What all these states, as well as the federal government have in common are a "progressive" income tax system wherein the wealthy pay much, much higher rates than those in lower income brackets. In the instance of the federal tax system, almost half pays no income tax at all...what's fair about that? The Democratic Party has been demanding dramatic increases in the tax structure with the Mr. Obama making increasingly strident calls that the wealthy pay "their fair share." At the present time, the Republican Party in particular and conservatives in general have vehemently opposed any possible hikes in taxes, but that hasn't prevented them from supporting increased spending...something that must be accomplished in order to balance the budget and end deficit spending.
In the case of those states that have, in the past several years, significantly raised their higher rates, or have instituted "millionaire's" taxes, those who can afford to do so, fled the states in droves. Maryland past such a tax that would cover roughly 300,000 people. In the very next year, 100,000 people fewer reported incomes in the requisite income bracket. California and New Jersey have passed similar taxes and are experiencing similar flight of higher income populations.
There are two possible solutions to this dilemma, both would require a massive overhaul of the present tax system. The first alternative would be to pass a flat income tax rate applicable to ALL people and businesses, such as that which then candidate Steve Forbes proposed ten years ago during the 2000 presidential campaign. If that route is chosen, then almost certainly an exception would have to be made for those below the poverty level...but then, no other possible exceptions should then be made. This would dramatically raise the funds available to the federal government.
The other alternative would be to institute a Value Added Tax. A VAT works like this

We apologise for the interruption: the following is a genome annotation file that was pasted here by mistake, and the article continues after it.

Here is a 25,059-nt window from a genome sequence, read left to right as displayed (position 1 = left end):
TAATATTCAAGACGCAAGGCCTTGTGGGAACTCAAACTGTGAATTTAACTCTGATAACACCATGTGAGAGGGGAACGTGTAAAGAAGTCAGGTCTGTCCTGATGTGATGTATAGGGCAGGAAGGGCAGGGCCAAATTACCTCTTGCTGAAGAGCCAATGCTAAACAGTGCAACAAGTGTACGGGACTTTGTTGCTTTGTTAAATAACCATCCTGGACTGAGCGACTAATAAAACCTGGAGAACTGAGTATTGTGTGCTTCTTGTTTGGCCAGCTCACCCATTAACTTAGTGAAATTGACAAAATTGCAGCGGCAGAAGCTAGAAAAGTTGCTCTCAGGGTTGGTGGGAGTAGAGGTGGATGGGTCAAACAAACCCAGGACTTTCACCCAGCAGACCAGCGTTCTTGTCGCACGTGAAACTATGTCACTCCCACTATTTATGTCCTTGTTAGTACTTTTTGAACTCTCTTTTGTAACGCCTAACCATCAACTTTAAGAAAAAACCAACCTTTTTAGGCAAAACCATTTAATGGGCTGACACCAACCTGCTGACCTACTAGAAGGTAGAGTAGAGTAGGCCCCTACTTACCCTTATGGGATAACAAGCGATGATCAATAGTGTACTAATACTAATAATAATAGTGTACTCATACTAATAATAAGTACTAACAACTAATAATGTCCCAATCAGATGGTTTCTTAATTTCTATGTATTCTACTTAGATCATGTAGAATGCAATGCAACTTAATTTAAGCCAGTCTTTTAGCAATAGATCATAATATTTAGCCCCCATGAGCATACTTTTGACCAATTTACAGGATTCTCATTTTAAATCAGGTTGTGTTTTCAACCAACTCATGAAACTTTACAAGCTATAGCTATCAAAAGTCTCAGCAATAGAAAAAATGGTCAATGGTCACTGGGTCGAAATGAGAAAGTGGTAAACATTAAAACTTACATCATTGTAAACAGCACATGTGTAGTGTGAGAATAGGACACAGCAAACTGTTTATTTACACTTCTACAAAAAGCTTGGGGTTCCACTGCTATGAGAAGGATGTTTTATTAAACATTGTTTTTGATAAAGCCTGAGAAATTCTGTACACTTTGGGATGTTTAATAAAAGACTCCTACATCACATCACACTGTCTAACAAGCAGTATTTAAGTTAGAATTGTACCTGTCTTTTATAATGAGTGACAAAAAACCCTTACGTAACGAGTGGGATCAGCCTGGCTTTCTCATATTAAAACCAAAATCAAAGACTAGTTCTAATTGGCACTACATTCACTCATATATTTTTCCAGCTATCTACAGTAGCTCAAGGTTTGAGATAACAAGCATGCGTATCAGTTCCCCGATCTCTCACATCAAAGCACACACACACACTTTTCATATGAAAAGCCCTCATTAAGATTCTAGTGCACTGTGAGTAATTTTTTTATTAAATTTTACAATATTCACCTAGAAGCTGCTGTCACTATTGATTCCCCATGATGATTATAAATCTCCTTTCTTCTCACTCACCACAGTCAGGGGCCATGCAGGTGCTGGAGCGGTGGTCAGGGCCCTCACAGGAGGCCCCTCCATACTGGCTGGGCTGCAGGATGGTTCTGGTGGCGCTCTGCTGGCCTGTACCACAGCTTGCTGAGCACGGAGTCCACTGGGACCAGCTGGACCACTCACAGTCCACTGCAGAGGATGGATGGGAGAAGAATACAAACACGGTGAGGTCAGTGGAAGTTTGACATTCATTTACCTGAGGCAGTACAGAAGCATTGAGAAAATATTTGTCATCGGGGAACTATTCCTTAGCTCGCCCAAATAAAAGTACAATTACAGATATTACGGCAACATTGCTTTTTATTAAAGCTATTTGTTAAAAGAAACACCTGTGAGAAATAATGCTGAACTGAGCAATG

A farmer grows wheat and sells it to the miller. A tax is paid by the farmer on the sale price of the wheat and is included in the price. When the miller sells the flour made from the wheat, a tax is assessed on that sale as well. But the miller subtracts the tax he paid when he bought the wheat. When the baker buys the flour, he pays the tax included by the miller, which also includes the tax paid by the farmer. When the baker sells bread made from the flour, the tax is assessed once again. But as in earlier cases, the baker gets credit for all the previous taxes paid.However, that wouldn't balance the budget, nor would it end the hemorrhaging of deficit spending. The only possible solution to that would be to seriously cut spending that isn't necessary to the maintenance of the government. Only by reigning in spending will we be able to begin to reduce the monumental size of our debt. One way to control that would be a constitutional amendment that requires spending cuts in one area, spending rises in other areas. There are even some novel ideas being bandied about how to do this,
In each case, an invoice trail shows the taxes paid at each step. Those at each stage of production and distribution have an incentive to pay the tax so that they will get credit for the taxes they paid when they purchased goods from other businesses. Thus the tax is only assessed on value added--the difference between what a producer paid for inputs and what he was able to sell that was made from those inputs.
There are even more new ideas (and political and economic benefits) to go along with this new (and superior) tax policy.The real worry is that, as a nation, we are too far gone to recover from the stupidity of our politicians of the past 80 or so years. Our government cannot continue to spend money that we don't have. If I write a check, and don't have the necessary funds in my account, I can go to jail...so we are sentencing our children to several generations of severe austerity in order to pay for our lifestyle. The time has come to pay the bills, and not leave them for the future.
Why aren’t we talking about increasingly popular ideas like constitutional spending caps? Why aren’t we lauding the replacement of the the bureaucratic entitlement state with a yearly stipend for every American (see Fair Tax rebate or Charles Murray)?
Instead of fighting against a welfare state that most Americans still support (Soc. Sec., “health care reform,” and public education), why aren’t we framing our ideas as the “individualization” of government assistance through retirement accounts, health savings accounts, and scholarships and education savings accounts?